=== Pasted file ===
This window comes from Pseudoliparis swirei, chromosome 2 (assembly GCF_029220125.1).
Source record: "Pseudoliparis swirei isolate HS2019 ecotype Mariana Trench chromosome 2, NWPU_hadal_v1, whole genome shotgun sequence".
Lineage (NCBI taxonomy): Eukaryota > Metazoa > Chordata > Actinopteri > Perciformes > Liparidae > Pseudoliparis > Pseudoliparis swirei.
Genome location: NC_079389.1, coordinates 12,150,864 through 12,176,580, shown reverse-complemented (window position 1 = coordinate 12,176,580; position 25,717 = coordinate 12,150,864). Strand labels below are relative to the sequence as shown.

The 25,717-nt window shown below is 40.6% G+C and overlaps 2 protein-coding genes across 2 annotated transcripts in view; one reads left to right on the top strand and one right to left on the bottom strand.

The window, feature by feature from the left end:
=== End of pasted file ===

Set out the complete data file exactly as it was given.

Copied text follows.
This window comes from Pseudoliparis swirei, chromosome 2 (assembly GCF_029220125.1).
Source record: "Pseudoliparis swirei isolate HS2019 ecotype Mariana Trench chromosome 2, NWPU_hadal_v1, whole genome shotgun sequence".
Lineage (NCBI taxonomy): Eukaryota > Metazoa > Chordata > Actinopteri > Perciformes > Liparidae > Pseudoliparis > Pseudoliparis swirei.
Genome location: NC_079389.1, coordinates 12,150,864 through 12,176,580, shown reverse-complemented (window position 1 = coordinate 12,176,580; position 25,717 = coordinate 12,150,864). Strand labels below are relative to the sequence as shown.

The 25,717-nt window shown below is 40.6% G+C and overlaps 2 protein-coding genes across 2 annotated transcripts in view; one reads left to right on the top strand and one right to left on the bottom strand.

The window, feature by feature from the left end: